The fertile lands closer to the equator were also a temptation to southern plantation owners desperate to expand from their increasingly less productive fields. The famous filibuster William Walker met his tragic fate when he and a mercenary army of American southerners briefly seized control of Nicaragua and legalized slavery. To protect his valuable transit routes, Vanderbilt funded a counter strike resulting in Walker’s execution. Though this epic drama was the last for the Accessory Transit Company, it was not the last corporate sponsored tragedy for Nicaragua. Vanderbilt soon abandoned his routes in exchange for hefty stipends from competing transit companies in Panama, but American companies never lost their lustful eye for Central American resources.
Vanderbilt’s wasn’t the only American footprint in the region. American businesses remained interested in the vast possibilities of Central America. The door to the region was thrust open after the Spanish American War made it clear that the United States was an empire, an empire founded on the principles of global business. In 1899 United Fruit Company started to organize in Guatemala. In 1903, President Roosevelt used a shaky interpretation of the United States’ neutrality agreement on the Isthmus of Panama to acquire the Canal Zone. In 1909 the United States sent troops into Nicaragua, where they remained for most of the next twenty-four years. In 1924, the United States sent troops into Honduras. This period of US military and financial interventions in Central America were part of what is known as the Banana Wars and were initiated solely to protect US business interests. US corporations thrived on weak, corrupt governments installed by the US military. In 1935, General Smedley Butler, the most decorated soldier in US history up to that time, described his real mission in the invaluable book War is a Racket:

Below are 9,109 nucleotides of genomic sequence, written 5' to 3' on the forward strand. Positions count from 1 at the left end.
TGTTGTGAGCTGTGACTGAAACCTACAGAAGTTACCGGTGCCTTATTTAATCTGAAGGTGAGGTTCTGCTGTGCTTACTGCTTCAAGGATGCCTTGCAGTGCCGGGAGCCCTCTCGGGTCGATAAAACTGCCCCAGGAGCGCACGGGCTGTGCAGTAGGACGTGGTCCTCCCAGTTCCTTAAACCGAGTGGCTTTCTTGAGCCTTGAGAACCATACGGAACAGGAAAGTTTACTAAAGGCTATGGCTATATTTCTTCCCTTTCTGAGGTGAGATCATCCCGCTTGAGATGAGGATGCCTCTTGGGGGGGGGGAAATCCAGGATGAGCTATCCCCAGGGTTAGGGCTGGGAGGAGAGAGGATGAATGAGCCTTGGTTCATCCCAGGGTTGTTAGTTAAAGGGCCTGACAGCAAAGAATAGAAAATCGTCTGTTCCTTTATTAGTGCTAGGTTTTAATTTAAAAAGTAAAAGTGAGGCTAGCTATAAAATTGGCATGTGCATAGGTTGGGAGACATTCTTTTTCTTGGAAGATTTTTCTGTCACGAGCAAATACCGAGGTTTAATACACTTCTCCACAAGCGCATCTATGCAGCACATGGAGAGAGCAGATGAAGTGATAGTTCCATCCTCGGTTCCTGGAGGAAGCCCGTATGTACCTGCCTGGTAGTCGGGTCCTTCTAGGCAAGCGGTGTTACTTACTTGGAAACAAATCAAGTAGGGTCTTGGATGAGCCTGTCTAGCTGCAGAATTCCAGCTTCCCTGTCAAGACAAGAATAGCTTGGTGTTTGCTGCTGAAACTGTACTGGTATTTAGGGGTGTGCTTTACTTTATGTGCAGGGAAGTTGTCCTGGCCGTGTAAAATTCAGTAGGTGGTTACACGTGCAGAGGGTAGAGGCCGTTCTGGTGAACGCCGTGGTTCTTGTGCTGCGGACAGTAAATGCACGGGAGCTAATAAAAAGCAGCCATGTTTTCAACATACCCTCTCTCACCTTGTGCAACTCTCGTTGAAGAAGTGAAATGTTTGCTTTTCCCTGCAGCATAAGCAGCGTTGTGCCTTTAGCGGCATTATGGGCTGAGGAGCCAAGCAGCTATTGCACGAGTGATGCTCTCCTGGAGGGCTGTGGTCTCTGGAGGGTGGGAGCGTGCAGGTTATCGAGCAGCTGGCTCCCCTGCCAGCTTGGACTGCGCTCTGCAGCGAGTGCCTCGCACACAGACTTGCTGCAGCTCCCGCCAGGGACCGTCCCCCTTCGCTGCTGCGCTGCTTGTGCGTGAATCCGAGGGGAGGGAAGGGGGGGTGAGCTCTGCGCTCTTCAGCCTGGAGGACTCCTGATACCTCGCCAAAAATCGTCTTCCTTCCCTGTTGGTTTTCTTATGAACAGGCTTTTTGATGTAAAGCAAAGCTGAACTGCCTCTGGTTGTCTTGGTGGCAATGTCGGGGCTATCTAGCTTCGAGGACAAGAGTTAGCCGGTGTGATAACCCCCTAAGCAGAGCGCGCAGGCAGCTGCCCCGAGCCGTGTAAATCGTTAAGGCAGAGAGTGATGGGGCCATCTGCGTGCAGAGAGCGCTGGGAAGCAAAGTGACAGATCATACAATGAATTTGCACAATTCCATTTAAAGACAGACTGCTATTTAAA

I spent 33 years and four months in active military service and during that period I spent most of my time as a high class muscle man for Big Business, for Wall Street and the bankers. In short, I was a racketeer, a gangster for capitalism. I helped make Mexico and especially Tampico safe for American oil interests in 1914. I helped make Haiti and Cuba a decent place for the National City Bank boys to collect revenues in. I helped in the raping of half a dozen Central American republics for the benefit of Wall Street. I helped purify Nicaragua for the International Banking House of Brown Brothers in 1902-1912. I brought light to the Dominican Republic for the American sugar interests in 1916. I helped make Honduras right for the American fruit companies in 1903.
US interventions in Central American affairs stepped up to a new level during the Cold War. Anything that smacked of socialism, by which was meant attempts to empower the poor, would not be allowed in the Western Hemisphere. In 1954, when Guatemalan President Jacabo Arbenz Guzman dared attempt to redistribute unused, foreign owned lands to Guatemalans he raised the ire of those foreign owners. Namely, his rather reasonable policies infuriated the United Fruit Company. Turns out that one of United Fruit’s board members, Allan Dulles, was also the director of the CIA. His brother, John Foster, was the US Secretary of State. Bad news for Arbenz. He was overthrown by a CIA sponsored coup. Imagine that!